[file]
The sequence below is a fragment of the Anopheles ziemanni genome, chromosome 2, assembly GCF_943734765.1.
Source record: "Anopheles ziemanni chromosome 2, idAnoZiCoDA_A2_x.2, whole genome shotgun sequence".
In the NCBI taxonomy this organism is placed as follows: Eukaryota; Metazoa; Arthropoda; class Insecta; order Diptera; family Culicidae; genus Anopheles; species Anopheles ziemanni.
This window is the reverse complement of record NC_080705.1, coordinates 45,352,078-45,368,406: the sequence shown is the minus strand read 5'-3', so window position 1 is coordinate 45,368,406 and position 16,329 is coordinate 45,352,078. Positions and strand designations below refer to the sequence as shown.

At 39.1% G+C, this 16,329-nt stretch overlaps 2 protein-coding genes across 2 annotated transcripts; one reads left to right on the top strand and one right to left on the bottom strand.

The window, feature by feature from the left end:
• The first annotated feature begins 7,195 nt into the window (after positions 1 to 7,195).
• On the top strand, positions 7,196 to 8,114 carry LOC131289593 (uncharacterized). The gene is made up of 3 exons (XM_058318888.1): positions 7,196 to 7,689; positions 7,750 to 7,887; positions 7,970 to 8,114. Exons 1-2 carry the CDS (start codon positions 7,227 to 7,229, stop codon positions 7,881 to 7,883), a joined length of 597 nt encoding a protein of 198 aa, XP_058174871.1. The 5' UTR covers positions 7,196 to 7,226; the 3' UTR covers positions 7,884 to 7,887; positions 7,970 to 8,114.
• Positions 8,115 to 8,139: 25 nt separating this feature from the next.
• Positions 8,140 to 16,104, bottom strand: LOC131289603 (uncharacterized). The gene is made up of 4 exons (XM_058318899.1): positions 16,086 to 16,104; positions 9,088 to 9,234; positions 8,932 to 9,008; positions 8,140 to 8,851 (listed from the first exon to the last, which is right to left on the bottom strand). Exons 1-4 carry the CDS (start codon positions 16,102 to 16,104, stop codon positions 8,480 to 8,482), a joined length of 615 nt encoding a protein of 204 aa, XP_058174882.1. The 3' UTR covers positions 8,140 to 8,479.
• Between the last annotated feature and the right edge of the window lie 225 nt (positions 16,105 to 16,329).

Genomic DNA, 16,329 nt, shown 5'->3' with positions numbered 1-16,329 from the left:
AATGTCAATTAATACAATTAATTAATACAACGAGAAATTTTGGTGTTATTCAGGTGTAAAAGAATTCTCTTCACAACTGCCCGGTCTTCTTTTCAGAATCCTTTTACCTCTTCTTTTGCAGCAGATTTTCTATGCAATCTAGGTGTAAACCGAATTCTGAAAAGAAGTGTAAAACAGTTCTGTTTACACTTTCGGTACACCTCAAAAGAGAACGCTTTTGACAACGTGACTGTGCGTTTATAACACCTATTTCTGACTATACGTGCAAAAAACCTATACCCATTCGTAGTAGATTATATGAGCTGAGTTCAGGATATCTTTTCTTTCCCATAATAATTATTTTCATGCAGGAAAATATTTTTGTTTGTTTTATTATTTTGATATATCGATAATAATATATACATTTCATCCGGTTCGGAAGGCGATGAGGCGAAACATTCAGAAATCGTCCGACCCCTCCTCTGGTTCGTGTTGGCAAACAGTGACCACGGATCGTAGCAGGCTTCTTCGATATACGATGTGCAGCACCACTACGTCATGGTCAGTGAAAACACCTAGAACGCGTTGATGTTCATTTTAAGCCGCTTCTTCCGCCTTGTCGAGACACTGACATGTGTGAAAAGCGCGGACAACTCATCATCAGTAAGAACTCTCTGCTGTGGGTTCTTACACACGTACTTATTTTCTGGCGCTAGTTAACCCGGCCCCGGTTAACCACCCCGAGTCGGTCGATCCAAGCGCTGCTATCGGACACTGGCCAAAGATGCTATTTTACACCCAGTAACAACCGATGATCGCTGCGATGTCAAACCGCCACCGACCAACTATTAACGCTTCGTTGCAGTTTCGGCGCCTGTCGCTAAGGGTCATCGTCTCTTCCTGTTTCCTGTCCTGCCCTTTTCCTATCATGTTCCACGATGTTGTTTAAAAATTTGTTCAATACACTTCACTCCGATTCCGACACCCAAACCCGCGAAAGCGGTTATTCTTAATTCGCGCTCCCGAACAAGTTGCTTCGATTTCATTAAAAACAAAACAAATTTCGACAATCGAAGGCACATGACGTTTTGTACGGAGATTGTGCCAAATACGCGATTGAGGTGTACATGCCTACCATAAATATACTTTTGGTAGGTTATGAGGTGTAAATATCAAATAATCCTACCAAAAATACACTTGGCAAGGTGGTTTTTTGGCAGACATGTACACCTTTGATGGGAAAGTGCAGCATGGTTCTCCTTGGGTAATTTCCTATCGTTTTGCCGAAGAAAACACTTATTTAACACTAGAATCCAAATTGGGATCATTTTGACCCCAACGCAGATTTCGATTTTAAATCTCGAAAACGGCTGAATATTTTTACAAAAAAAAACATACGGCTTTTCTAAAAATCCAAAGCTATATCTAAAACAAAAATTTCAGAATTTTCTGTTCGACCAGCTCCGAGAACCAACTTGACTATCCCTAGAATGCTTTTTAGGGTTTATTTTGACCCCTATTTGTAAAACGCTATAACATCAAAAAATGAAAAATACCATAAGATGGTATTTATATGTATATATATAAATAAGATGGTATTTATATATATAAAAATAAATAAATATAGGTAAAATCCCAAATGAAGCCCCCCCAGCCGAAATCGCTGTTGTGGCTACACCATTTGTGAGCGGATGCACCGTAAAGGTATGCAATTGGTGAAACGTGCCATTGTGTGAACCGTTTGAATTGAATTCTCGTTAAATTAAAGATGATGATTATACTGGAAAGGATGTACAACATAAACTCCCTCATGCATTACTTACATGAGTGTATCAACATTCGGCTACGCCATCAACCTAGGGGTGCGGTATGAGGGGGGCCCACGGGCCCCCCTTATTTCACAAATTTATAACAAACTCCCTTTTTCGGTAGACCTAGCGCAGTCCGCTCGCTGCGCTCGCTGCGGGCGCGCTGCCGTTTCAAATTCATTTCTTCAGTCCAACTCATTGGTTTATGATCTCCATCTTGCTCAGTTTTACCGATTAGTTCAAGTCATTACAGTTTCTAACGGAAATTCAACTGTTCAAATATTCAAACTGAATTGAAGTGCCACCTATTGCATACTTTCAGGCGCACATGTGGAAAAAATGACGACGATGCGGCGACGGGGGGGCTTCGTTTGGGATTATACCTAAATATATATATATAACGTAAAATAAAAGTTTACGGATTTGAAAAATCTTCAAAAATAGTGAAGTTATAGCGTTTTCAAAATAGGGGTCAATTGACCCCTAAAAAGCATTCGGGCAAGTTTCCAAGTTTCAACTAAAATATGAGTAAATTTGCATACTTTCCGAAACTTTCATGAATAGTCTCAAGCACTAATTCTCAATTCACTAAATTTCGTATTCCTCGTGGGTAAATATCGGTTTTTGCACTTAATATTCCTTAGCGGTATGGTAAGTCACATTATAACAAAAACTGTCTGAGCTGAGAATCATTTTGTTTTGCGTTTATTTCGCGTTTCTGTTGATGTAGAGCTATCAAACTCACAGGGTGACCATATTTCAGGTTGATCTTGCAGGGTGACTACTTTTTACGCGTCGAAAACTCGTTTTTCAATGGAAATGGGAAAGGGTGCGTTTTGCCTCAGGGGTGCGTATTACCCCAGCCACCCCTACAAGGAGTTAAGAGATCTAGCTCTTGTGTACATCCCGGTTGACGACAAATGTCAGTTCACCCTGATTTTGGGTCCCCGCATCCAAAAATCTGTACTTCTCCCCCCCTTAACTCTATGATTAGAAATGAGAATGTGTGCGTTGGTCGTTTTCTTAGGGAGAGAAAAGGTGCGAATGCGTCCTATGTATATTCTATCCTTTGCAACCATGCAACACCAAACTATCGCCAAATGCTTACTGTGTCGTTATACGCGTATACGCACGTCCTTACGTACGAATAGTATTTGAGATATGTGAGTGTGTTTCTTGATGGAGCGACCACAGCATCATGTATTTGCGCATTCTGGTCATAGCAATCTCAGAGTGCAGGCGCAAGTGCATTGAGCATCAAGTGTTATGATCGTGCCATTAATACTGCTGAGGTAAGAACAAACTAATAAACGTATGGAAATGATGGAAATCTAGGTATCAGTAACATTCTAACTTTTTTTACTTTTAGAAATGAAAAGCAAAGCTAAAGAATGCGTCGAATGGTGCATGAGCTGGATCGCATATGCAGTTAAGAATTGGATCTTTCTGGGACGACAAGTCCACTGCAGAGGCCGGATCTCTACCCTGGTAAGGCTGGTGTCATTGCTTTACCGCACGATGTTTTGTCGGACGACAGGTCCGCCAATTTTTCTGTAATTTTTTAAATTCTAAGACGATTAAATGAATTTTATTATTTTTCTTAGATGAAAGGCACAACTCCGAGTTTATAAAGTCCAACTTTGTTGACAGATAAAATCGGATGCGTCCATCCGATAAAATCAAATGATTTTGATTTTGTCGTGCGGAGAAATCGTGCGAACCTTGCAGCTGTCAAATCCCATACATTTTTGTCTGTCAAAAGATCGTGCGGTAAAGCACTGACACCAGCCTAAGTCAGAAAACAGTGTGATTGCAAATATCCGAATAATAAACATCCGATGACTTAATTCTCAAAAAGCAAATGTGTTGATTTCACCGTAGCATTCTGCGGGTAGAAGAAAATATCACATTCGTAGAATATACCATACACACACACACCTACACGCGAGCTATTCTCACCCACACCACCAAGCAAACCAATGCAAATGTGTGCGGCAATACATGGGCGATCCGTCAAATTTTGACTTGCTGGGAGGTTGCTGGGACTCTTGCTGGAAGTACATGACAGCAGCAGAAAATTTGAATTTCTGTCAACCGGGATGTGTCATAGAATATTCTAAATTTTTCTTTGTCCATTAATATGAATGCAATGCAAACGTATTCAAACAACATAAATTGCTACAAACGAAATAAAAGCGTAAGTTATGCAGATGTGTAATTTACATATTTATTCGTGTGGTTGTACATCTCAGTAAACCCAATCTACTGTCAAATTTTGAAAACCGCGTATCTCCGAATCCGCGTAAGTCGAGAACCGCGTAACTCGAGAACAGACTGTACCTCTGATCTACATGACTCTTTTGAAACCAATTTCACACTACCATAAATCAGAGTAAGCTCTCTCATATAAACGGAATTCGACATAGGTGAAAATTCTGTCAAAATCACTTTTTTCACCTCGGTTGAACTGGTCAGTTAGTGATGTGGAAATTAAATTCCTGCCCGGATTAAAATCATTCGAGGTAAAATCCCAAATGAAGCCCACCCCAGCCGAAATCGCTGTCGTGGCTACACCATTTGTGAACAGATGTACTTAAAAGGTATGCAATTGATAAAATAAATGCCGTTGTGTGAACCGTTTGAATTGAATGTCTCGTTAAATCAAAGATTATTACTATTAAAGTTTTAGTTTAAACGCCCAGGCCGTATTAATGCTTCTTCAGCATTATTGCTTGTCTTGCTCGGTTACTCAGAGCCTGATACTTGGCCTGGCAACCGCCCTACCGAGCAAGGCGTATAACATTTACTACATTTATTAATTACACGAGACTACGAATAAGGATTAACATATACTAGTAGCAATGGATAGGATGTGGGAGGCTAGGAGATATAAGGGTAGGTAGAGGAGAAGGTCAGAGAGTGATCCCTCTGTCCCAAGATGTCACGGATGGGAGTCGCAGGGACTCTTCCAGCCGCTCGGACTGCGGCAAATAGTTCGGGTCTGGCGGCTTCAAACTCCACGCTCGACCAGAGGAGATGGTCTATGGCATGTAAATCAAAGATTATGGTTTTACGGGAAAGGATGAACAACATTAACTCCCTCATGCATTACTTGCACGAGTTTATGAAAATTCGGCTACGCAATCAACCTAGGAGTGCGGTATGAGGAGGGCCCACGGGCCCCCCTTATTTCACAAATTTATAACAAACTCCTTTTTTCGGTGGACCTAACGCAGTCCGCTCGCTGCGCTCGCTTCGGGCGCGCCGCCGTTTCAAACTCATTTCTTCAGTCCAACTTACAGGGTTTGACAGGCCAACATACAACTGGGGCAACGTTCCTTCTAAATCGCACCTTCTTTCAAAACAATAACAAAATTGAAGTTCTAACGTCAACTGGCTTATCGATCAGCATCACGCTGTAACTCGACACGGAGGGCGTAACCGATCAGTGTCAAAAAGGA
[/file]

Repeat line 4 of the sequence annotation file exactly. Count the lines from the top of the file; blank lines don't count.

This window is the reverse complement of record NC_080705.1, coordinates 45,352,078-45,368,406: the sequence shown is the minus strand read 5'-3', so window position 1 is coordinate 45,368,406 and position 16,329 is coordinate 45,352,078. Positions and strand designations below refer to the sequence as shown.